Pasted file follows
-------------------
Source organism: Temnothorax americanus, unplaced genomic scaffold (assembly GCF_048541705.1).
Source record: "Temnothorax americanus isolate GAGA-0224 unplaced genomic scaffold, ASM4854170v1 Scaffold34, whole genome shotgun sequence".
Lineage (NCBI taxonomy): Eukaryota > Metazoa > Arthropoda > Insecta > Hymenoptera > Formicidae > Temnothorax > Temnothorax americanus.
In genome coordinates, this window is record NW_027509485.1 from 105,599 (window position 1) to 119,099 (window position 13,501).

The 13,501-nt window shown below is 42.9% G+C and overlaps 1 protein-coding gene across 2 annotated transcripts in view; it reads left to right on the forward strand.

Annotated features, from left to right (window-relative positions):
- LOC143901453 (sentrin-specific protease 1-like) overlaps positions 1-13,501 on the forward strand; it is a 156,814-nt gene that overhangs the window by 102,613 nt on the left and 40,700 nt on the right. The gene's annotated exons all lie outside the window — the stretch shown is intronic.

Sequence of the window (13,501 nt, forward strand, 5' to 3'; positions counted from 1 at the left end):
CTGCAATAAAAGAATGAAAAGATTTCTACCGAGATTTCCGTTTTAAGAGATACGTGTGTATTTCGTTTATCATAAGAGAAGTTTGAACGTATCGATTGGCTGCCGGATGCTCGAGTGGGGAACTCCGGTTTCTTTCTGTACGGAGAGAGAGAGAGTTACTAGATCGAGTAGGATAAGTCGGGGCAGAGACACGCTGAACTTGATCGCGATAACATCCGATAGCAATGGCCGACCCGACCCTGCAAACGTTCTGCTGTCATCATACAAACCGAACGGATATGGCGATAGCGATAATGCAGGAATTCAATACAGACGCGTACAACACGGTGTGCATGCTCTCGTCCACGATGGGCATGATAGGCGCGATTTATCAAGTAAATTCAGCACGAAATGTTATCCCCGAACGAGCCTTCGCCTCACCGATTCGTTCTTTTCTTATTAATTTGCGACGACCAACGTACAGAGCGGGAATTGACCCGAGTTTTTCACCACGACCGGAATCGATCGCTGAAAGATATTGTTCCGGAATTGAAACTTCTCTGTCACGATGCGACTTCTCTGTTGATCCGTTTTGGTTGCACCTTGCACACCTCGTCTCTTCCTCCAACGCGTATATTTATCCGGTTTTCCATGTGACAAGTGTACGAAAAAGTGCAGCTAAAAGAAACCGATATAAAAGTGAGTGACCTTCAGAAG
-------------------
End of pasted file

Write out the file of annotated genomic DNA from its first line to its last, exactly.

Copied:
Source organism: Temnothorax americanus, unplaced genomic scaffold (assembly GCF_048541705.1).
Source record: "Temnothorax americanus isolate GAGA-0224 unplaced genomic scaffold, ASM4854170v1 Scaffold34, whole genome shotgun sequence".
Lineage (NCBI taxonomy): Eukaryota > Metazoa > Arthropoda > Insecta > Hymenoptera > Formicidae > Temnothorax > Temnothorax americanus.
In genome coordinates, this window is record NW_027509485.1 from 105,599 (window position 1) to 119,099 (window position 13,501).

The 13,501-nt window shown below is 42.9% G+C and overlaps 1 protein-coding gene across 2 annotated transcripts in view; it reads left to right on the forward strand.

Annotated features, from left to right (window-relative positions):
- LOC143901453 (sentrin-specific protease 1-like) overlaps positions 1-13,501 on the forward strand; it is a 156,814-nt gene that overhangs the window by 102,613 nt on the left and 40,700 nt on the right. The gene's annotated exons all lie outside the window — the stretch shown is intronic.

Sequence of the window (13,501 nt, forward strand, 5' to 3'; positions counted from 1 at the left end):
CTGCAATAAAAGAATGAAAAGATTTCTACCGAGATTTCCGTTTTAAGAGATACGTGTGTATTTCGTTTATCATAAGAGAAGTTTGAACGTATCGATTGGCTGCCGGATGCTCGAGTGGGGAACTCCGGTTTCTTTCTGTACGGAGAGAGAGAGAGTTACTAGATCGAGTAGGATAAGTCGGGGCAGAGACACGCTGAACTTGATCGCGATAACATCCGATAGCAATGGCCGACCCGACCCTGCAAACGTTCTGCTGTCATCATACAAACCGAACGGATATGGCGATAGCGATAATGCAGGAATTCAATACAGACGCGTACAACACGGTGTGCATGCTCTCGTCCACGATGGGCATGATAGGCGCGATTTATCAAGTAAATTCAGCACGAAATGTTATCCCCGAACGAGCCTTCGCCTCACCGATTCGTTCTTTTCTTATTAATTTGCGACGACCAACGTACAGAGCGGGAATTGACCCGAGTTTTTCACCACGACCGGAATCGATCGCTGAAAGATATTGTTCCGGAATTGAAACTTCTCTGTCACGATGCGACTTCTCTGTTGATCCGTTTTGGTTGCACCTTGCACACCTCGTCTCTTCCTCCAACGCGTATATTTATCCGGTTTTCCATGTGACAAGTGTACGAAAAAGTGCAGCTAAAAGAAACCGATATAAAAGTGAGTGACCTTCAGAAG